The black flies were of various sizes, much larger than I noticed in Maine. They compelled me most of the time to sit in the smoke, which I preferred to wearing a veil. They lie along your forehead in a line where your hat touches it, or behind your ears, or about your throat if not protected by a beard, or get into the rims of the eyes or between the fingers, and there suck till they are crushed. But fortunately they do not last far into the evening, and a wind or a fog disperses them. I did not mind them much, but I noticed that men working on the highway made a fire to keep them off. Anything but mosquitoes by night. I find many black flies accidentally pressed in my botany and plant books. A botanist s books, if he has ever visited the primitive northern woods, will be pretty sure to contain such specimens.

H——— found, near the edge of the ravine above, Rhododendron lapponicum, some time out of bloom, in the midst of empetrum and moss, according to Durand, at 68° in Greenland, Arctostaphylos alpina going to seed, Polygonum viviparum, in prime according to Durand, at all Kane's stations, and Salix harbacea, according to Duraud, at 73° in Greenland, a pretty, trailing, roundish-leaved willow going to seed, but apparently not as early as the Salix uva ursi.

July 11, 1858. . . . One of the slender spruce trees by our camp, which we cut down, twenty-eight feet high, and only six and a half inches in diameter, though it looked young and thrifty, had about 80 rings, and the firs were at least as old. . . .

After some observation I concluded that it was true, as Wentworth had intimated, that the lower limbs of the spruce slanted downward more generally than those of the fir.

July 12, 1858. It having cleared up, we shouldered our packs and commenced our descent by a path two and a half or three miles to carriage road, not descending a great deal. . . . Trees at first, fir and spruce, then canoe birches increased, and, after two miles, yellow birch began.

I had noticed that the trees of the ravine camp, fir and spruce, did not stand firmly. Two or three of us could have pulled down one thirty feet high and six or seven inches thick. They were easily rocked, lifting their horizontal roots each time, which reminded me of what is said about the Indians, that they sometimes bend over a young tree, burying a chief under its roots and letting it spring back, for his monument and protection.—In the afternoon, we rode along, three of us, northward and northwestward on our way round the mountains, going through Gorham. We camped one and a half miles west of Gorham by the roadside on the bank of Moose River.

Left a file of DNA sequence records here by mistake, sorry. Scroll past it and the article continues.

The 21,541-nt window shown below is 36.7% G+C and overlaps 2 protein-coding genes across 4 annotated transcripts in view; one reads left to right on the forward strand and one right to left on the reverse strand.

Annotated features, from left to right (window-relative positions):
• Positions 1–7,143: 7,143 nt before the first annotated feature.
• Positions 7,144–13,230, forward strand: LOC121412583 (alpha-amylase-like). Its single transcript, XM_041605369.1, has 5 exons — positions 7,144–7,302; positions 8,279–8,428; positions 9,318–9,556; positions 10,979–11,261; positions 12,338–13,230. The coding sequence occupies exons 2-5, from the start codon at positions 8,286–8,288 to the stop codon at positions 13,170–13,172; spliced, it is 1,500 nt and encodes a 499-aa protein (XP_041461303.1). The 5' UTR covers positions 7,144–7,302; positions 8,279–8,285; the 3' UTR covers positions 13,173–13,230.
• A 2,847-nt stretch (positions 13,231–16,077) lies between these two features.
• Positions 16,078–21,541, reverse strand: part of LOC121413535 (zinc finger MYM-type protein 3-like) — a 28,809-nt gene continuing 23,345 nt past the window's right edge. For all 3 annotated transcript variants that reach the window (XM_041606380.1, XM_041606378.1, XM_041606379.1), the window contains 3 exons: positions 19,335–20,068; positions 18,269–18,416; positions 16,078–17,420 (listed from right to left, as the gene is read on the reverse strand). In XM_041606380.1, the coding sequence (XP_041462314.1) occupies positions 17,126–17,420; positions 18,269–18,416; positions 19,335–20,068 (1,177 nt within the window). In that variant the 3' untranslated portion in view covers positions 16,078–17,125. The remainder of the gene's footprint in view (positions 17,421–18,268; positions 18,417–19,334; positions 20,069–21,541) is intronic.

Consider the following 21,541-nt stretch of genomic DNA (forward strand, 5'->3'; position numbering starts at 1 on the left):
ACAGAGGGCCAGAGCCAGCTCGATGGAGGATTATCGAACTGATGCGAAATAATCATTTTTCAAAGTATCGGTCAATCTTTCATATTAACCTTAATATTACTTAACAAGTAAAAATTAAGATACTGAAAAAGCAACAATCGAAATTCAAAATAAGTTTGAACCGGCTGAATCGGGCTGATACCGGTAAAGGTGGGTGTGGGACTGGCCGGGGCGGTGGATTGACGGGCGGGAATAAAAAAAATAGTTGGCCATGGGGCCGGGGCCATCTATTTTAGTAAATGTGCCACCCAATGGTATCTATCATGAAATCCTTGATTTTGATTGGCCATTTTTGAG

July 13, 1858. This morning it rained, keeping us in camp till near noon, for we did not wish to lose the view of the mountains as we rode along. . . .

I noticed, as we were on our way in the afternoon, that when finally it began to rain hard, the clouds settling down, we had our first distinct view of the mountain outline for a short time. . . . It rained steadily and soakingly the rest of the afternoon as we kept on through Randolph and Kilkenny to Jefferson Hill, so that we had no clear view of the mountains. We put up at a store just opposite the town hall on Jefferson Hill. It cleared up at sunset after two days rain, and we had a fine view, repaying us for our journey and wetting. . . . When the sun set to us, the bare summits were of a delicate rosaceous color, passing through violet into the deep, dark-blue or purple of the night, which already invested the lower parts. This night-shadow was wonderfully blue, reminding me of the blue shadows on snow. There was an after glow in which these tints and variations were repeated. It was the grandest mountain view I ever got. In the meanwhile, white clouds were gathering again about the summits, first about the highest, appearing to form there, but sometimes to send off an emissary to initiate a cloud upon a lower neighboring peak. You could tell little about the comparative distance of a cloud and a peak till you saw that the former actually impinged on the latter.